Pen Tool Vs. Live Trace: The Big Comparison
In this tutorial, I will teach you how to work digitally on an image you draw by hand. You will learn two entirely different ways to work with the illustration: through the Live Trace Tool and the Pen Tool. Two ways, two results. Learn how to take the best from both.
Along the way, I will give you some Photoshop tips, too. The first thing you’ll need to know is how to manage your drawing in Photoshop and which are the best ways to prepare it for Illustrator. If you are not comfortable drawing in Photoshop, don’t worry! You can download my drawing in high-resolution, skip the Photoshop step and go straight to step 2 to begin with Illustrator.
Further Reading on SmashingMag:
- How I Mixed Up Illustration: Combining Analog And Digital Techniques
- Beautiful Photoshop Illustrations By Artists Around The World
- Illustrating Animals With 13 Circles: A Tutorial And Drawing Challenge
So then, let’s get started. Here is how the two different results will look like:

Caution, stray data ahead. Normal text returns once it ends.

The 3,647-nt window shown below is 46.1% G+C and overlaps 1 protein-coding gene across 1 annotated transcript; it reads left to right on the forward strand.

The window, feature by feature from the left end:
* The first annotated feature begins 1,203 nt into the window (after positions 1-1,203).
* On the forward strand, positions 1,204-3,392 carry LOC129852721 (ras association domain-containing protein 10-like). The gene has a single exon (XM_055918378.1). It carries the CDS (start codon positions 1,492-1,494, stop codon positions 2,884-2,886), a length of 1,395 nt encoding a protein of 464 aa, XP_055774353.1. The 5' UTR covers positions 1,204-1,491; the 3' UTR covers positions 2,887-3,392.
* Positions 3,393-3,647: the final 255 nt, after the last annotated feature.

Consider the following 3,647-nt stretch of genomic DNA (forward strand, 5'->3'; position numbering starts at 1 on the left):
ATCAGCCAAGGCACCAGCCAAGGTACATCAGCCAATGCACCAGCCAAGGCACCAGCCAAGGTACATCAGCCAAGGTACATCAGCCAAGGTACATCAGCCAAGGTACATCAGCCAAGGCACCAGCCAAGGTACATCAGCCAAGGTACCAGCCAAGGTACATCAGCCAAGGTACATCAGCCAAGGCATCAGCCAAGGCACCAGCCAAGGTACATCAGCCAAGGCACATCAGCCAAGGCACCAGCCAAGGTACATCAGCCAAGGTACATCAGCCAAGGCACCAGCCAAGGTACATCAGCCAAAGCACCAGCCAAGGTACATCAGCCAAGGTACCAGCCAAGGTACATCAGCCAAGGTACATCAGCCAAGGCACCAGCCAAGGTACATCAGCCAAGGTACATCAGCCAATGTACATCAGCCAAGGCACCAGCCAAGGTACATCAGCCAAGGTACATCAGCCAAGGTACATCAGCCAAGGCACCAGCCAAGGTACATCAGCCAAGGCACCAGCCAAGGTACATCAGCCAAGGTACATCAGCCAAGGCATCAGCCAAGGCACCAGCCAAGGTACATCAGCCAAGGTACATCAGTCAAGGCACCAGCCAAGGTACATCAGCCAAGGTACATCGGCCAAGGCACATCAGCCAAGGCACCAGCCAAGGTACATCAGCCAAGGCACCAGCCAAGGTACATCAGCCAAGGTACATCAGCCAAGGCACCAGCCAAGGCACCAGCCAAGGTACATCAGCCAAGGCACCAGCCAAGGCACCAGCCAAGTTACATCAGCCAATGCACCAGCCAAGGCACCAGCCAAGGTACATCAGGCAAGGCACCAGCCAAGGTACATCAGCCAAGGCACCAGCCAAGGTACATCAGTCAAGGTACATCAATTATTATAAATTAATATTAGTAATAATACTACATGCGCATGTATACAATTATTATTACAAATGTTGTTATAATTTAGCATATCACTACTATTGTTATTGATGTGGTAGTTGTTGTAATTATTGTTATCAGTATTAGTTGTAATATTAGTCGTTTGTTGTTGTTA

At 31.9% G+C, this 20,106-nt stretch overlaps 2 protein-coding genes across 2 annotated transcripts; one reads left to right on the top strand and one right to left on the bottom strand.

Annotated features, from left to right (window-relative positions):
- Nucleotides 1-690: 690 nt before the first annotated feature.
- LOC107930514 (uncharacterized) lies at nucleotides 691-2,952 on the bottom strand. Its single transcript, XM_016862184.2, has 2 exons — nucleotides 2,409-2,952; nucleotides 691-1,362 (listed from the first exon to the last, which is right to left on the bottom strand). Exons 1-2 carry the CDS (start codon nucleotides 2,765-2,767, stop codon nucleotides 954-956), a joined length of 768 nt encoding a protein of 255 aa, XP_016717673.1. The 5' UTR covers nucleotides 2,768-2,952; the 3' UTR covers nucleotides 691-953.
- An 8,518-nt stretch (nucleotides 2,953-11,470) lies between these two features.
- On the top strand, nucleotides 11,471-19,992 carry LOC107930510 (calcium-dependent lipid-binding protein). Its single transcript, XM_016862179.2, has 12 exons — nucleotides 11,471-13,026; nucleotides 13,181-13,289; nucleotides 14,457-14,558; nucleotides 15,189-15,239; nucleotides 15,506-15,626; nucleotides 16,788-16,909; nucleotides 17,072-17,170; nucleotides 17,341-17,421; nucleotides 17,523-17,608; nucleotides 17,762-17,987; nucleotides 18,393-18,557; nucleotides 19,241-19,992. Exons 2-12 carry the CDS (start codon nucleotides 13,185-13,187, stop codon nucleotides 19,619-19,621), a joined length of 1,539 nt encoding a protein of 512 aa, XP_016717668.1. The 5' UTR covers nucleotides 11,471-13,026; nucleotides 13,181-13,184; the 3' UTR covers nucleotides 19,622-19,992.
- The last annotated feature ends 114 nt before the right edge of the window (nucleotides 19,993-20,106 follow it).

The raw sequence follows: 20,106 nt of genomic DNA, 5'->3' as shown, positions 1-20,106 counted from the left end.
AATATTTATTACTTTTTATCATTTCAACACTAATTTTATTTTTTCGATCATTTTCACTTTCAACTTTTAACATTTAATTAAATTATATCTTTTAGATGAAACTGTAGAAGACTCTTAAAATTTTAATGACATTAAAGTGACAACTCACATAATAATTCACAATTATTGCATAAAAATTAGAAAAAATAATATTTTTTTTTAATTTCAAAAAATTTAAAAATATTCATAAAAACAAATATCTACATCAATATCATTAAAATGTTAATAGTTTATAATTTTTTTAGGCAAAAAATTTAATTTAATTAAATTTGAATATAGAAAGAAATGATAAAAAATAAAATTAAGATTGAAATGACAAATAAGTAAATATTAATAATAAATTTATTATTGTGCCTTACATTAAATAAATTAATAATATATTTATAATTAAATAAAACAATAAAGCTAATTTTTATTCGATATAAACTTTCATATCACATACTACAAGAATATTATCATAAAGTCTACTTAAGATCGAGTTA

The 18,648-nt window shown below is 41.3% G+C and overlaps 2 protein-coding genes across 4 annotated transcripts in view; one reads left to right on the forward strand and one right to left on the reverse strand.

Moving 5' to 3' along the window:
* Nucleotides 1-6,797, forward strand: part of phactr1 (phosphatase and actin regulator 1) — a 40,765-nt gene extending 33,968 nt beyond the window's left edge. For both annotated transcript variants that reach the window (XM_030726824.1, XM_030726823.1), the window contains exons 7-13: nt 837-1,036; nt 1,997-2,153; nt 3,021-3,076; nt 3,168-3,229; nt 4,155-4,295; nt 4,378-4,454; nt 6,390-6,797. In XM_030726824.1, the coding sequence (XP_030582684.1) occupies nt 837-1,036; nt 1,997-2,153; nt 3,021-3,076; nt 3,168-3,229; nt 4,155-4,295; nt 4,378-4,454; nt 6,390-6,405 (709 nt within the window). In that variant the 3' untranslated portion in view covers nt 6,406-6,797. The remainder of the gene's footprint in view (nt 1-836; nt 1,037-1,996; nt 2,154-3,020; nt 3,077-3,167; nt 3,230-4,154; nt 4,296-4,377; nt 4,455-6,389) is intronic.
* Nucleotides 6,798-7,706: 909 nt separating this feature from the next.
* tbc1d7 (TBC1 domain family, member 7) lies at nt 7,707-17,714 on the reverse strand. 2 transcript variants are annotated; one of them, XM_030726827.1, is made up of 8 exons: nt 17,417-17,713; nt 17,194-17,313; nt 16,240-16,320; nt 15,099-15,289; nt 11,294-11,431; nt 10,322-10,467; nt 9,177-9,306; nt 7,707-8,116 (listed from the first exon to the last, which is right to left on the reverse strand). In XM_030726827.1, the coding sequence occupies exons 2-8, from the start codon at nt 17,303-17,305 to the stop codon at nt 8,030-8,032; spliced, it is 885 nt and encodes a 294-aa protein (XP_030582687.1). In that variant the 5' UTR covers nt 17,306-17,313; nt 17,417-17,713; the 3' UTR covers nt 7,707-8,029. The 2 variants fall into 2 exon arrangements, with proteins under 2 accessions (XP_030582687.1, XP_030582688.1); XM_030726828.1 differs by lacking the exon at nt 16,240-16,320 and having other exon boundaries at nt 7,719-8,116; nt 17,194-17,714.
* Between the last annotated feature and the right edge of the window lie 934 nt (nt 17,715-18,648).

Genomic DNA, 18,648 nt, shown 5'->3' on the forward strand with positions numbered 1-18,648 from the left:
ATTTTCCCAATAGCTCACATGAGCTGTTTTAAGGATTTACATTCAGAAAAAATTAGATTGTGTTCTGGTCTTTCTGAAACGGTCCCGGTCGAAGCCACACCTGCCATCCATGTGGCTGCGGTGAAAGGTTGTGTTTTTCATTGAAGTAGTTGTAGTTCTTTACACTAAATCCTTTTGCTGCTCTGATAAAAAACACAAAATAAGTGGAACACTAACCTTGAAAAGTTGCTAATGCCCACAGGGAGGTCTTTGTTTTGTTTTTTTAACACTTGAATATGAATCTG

Part I: Live Trace
Step 1: Prepare Your Image
When you plan to draw something digitally, you may want to follow these steps. This tutorial is mainly about illustrating in Illustrator. Therefore, I will give you some basic advice about how to draw in Photoshop so that you can use our image in Illustrator later on.
- Decide which tool you want to use to draw. You can do this by hand if you feel comfortable, or you can decide to use a digital tool. I used Photoshop for this step, but normally, I draw by hand.
- Create a new file. I choose an A3 size, so I have enough space to draw details by resizing my image.
- I traced my mannequin with a normal Photoshop brush with
20pxand a hardness of
0%. I know, it looks horrible, but I promise it will get better.